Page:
If you can't find jaggery, I highly recommend sucanat.
By the sounds of it, if you can't find sucanat or jaggery, head to the hispanic section and grab some piloncillo cones, which is pretty much the same thing, unrefined cane sugar, almost the same production process as well.
 

ghpeel

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Jaggery can be confusing. Its hard to say, but I think I found some of the ral palm kind for my Otter Warrior IPA. It has a wonderful creamy/buttery aroma in the kettle and also in the week-old sample I pulled to check the gravity. Mosher describes the real palm suga stuff as having that exact aroma so I think I got lucky. Here's that recipe:

4 gallons
Nottingham yeast

5lb 5oz Maris otter
1lb 4oz light DME
1lb 4oz Victory
1lb 2oz Jaggery
8oz Rye malt
8oz American Crystal 60L

(Warrior here is pellet @ 16.1 AA)
.5oz @ 60
.25oz @ 20
.25oz @ 10
.5oz @ 5
.5oz @ 1
2oz Amarillo dry hop
1oz Centennial dry hop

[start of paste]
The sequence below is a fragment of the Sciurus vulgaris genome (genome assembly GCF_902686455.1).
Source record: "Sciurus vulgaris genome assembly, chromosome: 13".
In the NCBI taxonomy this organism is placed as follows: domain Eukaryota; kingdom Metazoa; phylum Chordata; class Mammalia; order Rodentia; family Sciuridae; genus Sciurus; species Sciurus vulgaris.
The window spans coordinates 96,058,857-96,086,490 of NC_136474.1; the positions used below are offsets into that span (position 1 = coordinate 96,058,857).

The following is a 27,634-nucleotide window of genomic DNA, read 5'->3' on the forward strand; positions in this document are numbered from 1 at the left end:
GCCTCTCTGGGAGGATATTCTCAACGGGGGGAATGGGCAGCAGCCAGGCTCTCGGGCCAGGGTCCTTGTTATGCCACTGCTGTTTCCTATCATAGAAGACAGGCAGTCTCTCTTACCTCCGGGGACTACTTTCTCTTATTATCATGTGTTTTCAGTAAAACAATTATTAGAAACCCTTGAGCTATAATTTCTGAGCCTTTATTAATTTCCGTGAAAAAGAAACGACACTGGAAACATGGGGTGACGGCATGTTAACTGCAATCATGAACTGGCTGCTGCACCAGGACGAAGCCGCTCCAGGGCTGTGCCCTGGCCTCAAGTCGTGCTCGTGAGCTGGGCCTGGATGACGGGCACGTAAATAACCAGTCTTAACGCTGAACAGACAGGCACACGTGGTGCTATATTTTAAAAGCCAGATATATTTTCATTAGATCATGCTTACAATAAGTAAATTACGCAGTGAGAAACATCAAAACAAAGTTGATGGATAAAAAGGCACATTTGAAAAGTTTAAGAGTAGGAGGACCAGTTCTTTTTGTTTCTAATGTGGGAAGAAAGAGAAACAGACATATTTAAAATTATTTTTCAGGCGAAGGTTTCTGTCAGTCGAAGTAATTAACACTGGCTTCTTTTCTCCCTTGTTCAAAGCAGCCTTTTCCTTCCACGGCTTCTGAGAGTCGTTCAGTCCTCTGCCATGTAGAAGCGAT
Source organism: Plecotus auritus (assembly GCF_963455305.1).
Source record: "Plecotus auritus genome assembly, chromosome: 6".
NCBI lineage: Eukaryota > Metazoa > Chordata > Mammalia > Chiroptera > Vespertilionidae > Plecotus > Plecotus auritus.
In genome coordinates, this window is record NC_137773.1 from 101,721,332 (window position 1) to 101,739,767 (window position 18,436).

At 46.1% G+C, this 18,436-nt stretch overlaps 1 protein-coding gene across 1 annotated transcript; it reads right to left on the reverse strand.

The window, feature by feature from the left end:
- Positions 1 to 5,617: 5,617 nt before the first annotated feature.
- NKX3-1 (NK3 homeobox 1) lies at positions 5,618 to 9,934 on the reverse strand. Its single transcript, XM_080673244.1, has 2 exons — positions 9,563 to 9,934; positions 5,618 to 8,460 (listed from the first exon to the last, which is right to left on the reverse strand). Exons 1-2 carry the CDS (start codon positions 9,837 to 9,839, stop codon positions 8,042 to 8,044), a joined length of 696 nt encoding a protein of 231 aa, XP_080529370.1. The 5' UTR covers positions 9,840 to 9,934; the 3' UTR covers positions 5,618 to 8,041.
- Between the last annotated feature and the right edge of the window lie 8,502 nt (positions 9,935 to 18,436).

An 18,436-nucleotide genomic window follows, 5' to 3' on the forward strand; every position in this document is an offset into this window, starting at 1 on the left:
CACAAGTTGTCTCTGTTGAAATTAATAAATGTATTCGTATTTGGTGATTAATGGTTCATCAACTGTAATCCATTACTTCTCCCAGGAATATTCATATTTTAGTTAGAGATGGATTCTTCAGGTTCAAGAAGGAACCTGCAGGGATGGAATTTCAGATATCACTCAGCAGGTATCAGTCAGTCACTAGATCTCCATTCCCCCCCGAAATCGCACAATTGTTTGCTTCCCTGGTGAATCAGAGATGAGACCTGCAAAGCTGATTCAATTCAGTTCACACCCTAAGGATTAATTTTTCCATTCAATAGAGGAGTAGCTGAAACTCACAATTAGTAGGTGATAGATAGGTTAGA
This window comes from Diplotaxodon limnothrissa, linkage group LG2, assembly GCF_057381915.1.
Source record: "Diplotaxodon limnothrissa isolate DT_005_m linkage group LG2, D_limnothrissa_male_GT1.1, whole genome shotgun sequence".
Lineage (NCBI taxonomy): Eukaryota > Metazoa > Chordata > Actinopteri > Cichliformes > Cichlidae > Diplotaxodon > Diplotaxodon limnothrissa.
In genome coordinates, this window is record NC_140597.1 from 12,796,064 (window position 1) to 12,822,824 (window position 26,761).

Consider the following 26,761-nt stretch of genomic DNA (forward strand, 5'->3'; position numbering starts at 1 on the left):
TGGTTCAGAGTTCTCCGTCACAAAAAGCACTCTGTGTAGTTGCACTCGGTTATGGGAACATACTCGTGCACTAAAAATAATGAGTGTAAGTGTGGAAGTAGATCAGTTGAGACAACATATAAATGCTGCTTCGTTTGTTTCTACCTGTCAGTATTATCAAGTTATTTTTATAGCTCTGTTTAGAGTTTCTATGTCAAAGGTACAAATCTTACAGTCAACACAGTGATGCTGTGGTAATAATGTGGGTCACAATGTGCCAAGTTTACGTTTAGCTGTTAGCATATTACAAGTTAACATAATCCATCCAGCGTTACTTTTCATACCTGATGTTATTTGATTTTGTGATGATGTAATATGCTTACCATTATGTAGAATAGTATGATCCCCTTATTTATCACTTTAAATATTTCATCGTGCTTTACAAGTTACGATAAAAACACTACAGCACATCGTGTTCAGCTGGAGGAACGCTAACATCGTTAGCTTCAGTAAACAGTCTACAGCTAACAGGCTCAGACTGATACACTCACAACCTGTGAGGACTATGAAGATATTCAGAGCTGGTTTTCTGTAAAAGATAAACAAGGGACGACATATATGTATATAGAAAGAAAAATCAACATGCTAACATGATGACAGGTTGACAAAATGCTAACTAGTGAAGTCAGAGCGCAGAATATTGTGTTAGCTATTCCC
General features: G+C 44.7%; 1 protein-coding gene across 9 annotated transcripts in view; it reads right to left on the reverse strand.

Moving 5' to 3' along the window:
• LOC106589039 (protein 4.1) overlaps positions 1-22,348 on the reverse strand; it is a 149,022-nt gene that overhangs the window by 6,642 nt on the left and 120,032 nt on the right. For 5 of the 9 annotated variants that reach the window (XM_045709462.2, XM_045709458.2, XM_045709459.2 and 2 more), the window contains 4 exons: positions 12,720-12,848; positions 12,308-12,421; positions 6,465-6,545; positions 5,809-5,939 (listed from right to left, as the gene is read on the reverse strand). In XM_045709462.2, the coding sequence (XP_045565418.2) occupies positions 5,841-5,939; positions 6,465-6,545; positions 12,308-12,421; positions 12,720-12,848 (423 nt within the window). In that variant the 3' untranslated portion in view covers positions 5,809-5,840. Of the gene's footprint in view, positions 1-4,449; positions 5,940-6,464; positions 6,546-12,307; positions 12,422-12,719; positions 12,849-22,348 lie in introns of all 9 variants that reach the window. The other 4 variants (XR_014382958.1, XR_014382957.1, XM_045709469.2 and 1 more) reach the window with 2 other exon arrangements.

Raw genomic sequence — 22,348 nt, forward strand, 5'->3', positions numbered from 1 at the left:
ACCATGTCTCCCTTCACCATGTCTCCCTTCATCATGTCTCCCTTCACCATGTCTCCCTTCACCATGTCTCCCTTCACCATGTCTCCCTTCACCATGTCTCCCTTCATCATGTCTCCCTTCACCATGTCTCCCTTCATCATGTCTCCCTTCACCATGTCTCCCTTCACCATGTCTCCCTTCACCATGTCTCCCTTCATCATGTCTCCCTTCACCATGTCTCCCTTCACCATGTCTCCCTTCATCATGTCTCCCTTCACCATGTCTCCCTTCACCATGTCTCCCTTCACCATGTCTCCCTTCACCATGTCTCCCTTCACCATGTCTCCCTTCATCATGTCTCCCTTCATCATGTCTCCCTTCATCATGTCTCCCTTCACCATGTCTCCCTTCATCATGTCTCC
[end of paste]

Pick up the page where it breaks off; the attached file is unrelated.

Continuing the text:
Regular jaggery is the same stuff as panella and piloncillo though.
 

ghpeel

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I got mine at a local indian grocery store. Its called "South Indian Jaggery." The bag lists the manufacterors's site as House of Spices, and the brand on the bag is "Laxmi Brand." When I hit that site, it lists their jaggery as "jaggery gur." Supposedly, the "gur" part means that it's palm sugar, not just sugar cane. It certainly has a maple-butter aroma, which is what Mosher describes in Radical Brewing.

So I guess to find it, make sure the bag says "jaggery gur" not just "jaggery."
 

mpcondo

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does any one know what percent of jaggary, turbinado, and sucanat is fermetable?

and how dry or cidery will they leave your brew?